Check proxy settings in Firefox

    If the proxy settings are incorrect, they might misinterpret or misroute the information, leading to SSL errors. Correcting proxy settings ensures that the browser communicates directly and accurately with the intended server. Incorrect proxy settings might send your data on a detour, leading to errors.

    Steps in Firefox 

    1. Go to Firefox menu > Options (or Preferences on Mac).
    2. Navigate to the General panel and scroll down to Network Settings.
    3. Click Settings, and a new window will pop up.
    4. Here, you can adjust, enable, or disable proxy settings. 

    5. If unsure, temporarily select No proxy and see if the SSL error resolves.

    Proxy setting in Firefox General section

    Upgrade TLS version 

    One effective way to resolve the SSL_ERROR_RX_RECORD_TOO_LONG error is by ensuring that your server supports the latest versions of TLS (Transport Layer Security). TLS is the protocol that secures data being sent over the internet, and it’s crucial for the SSL (Secure Sockets Layer) handshake process.  Older versions like TLS 1.0 or 1.1 are often no longer supported by modern browsers due to security vulnerabilities. If you find that your server is using an outdated TLS version, it’s time to update your configuration. This typically involves modifying the server’s settings to enable support for newer TLS versions, such as TLS 1.2 or 1.3. The exact steps for this will depend on your server type and hosting environment. To upgrade TLS version:

    1. Access your server’s configuration file (e.g., httpd.conf for Apache, nginx.conf for Nginx).
    2. Locate the SSL/TLS configuration section.
    3. Update the TLS settings to enable the latest version (e.g., TLS 1.3). This might involve changing directives like SSLProtocol and SSLCipherSuite.
    4. Ensure that outdated protocols like SSL 3.0 and TLS 1.0/1.1 are disabled, as they are considered insecure.

    After making changes, restart your server to apply the new configuration. Use tools like SSL Labs’ SSL Test to verify that your server is correctly using the updated TLS version without any compatibility issues. Be sure to monitor your server for any potential issues or errors in logs to ensure everything is functioning smoothly.

    Customizing TLS preferences in Firefox

    Transport Layer Security (TLS) is like a secret handshake protocol used on the internet to ensure privacy and data integrity between communicating applications. When you customize TLS settings in Firefox, you’re essentially tweaking the rules of this secret handshake.  Adjusting TLS preferences can resolve compatibility issues between the browser and the server. For instance, if the server only understands an older version of TLS and your browser is set to a newer version, they won’t be able to communicate effectively. Adjusting these settings can bridge this gap.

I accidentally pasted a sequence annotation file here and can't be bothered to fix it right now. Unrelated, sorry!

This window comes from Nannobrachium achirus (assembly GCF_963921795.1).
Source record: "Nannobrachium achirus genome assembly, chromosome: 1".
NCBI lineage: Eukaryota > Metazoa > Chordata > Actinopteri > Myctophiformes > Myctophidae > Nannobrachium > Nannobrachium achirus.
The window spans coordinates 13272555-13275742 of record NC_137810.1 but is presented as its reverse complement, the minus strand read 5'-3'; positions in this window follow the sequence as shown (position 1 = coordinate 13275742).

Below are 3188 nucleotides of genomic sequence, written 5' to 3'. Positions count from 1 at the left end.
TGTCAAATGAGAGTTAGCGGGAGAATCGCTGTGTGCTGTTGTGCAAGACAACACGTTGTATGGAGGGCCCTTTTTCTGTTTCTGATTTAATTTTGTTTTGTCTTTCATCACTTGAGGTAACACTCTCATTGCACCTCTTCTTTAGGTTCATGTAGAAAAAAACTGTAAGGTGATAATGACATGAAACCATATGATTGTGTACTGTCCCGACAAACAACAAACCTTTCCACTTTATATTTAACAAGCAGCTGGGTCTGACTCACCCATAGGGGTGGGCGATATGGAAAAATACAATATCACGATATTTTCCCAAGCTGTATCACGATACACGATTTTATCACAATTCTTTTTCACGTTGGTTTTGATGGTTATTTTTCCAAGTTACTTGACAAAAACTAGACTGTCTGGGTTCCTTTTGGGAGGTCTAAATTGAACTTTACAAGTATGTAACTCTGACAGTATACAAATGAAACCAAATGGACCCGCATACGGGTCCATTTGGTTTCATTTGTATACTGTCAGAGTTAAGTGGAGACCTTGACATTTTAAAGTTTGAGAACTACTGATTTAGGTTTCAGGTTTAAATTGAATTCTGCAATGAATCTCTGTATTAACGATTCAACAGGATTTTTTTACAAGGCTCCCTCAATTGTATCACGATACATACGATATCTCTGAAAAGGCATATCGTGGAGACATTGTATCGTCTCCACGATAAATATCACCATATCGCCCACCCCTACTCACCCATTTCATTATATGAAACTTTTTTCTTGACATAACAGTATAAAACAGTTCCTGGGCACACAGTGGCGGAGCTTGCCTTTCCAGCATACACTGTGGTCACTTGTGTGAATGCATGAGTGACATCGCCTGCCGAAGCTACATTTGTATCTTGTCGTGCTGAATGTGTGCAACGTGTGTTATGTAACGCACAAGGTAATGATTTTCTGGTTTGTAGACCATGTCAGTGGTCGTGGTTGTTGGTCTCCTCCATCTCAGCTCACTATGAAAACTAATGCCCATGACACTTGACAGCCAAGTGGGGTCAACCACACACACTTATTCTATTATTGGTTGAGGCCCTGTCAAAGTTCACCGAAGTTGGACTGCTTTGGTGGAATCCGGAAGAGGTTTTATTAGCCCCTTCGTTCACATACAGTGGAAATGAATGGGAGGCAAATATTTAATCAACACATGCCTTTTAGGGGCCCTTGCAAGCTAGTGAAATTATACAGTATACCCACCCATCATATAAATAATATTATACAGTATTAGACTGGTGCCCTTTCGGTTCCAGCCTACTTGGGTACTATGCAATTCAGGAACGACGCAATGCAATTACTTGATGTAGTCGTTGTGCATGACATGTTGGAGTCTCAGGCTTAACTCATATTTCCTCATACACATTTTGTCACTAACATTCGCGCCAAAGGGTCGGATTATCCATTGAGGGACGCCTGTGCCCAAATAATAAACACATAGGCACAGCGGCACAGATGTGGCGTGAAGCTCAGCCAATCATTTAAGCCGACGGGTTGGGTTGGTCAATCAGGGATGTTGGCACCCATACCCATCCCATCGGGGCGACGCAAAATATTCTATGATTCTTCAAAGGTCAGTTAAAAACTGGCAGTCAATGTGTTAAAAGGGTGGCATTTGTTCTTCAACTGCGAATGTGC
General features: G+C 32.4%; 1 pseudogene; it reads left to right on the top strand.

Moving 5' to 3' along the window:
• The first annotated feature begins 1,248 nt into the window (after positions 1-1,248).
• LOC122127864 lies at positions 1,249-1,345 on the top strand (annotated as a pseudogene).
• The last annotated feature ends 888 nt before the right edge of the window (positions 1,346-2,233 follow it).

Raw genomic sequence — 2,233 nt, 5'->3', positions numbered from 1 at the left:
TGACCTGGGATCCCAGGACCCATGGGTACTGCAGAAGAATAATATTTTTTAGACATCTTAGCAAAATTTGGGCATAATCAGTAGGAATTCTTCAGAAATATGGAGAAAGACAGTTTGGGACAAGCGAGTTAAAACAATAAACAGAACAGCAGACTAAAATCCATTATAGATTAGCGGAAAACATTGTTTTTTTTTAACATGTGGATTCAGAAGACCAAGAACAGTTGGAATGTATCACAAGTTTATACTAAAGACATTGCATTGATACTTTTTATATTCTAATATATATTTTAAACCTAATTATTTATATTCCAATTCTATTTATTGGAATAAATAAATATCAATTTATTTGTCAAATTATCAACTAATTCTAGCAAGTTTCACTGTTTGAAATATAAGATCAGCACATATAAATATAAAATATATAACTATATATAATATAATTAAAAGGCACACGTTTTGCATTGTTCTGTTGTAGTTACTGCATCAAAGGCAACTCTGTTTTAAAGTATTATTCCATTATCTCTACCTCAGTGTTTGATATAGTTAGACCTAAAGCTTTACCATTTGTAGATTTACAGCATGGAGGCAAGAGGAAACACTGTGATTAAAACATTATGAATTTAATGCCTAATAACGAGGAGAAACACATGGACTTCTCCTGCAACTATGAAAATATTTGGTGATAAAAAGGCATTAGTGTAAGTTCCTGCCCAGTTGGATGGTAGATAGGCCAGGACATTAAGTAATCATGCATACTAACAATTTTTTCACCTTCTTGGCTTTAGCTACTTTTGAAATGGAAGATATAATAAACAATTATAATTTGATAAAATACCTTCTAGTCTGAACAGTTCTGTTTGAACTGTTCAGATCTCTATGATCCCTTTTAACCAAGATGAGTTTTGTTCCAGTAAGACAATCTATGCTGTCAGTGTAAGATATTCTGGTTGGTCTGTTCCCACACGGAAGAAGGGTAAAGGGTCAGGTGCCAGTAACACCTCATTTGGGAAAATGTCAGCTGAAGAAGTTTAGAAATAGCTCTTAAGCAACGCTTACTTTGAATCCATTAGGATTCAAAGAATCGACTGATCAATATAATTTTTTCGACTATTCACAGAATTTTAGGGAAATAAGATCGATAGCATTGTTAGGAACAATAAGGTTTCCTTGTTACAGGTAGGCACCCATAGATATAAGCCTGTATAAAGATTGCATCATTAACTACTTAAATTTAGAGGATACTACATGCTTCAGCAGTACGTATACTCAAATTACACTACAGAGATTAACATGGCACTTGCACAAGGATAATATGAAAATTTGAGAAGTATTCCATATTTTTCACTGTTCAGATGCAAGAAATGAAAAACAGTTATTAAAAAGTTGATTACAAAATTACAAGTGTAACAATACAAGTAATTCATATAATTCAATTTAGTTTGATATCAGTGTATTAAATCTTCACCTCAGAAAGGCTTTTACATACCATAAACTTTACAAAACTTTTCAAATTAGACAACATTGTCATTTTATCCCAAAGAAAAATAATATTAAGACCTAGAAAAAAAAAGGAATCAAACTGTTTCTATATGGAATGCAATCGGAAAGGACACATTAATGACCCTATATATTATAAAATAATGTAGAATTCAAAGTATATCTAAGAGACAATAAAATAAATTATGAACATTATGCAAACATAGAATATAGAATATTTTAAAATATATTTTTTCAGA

Steps in Firefox

    1. Type about:config in Firefox’s address bar.
    2. Accept the risk warning, understanding that these changes can be beneficial when done right but potentially problematic if done incorrectly.
    3. Search for security.tls.version.max and double click on it.
    4. Change the value from 4 to 3 and save it. 

    TLS preferences in Firefox Reload the browser to see if the error has resolved. 

    Verify port configuration

    In digital communications, specific ports are designated for specific types of traffic, much like dedicated lanes on a highway for certain vehicles. Port 443 is the standard gateway for HTTPS traffic, which involves SSL/TLS encryption. If a server is misconfigured to listen on a different port for SSL/TLS connections, it’s like directing traffic to the wrong lane where the necessary processing tools (SSL/TLS protocols) aren’t available. Ensuring the server listens on port 443 for SSL/TLS traffic guarantees that encrypted data is directed to the correct lane where it can be properly handled and decrypted.

    Server-side steps

    1. Access your server’s configuration file (e.g., httpd.conf for Apache, nginx.conf for Nginx).
    2. Locate the section configuring SSL, often marked by <VirtualHost _default_:443> or similar.
    3. Confirm that the Listen directive is set to 443.
    4. Save changes and restart the server to apply them.

    Verify SSL certificate is valid

    The SSL certificate serves as a digital passport for a website, providing proof of its identity and establishing trust. If this certificate is invalid, expired, or improperly installed, browsers like Firefox will refuse to establish a secure connection, similar to how a security officer would deny entry if an ID is not valid. Ensuring the SSL certificate is valid and correctly installed is fundamental to establishing trust and a secure connection between the server and the client. Here is what to do: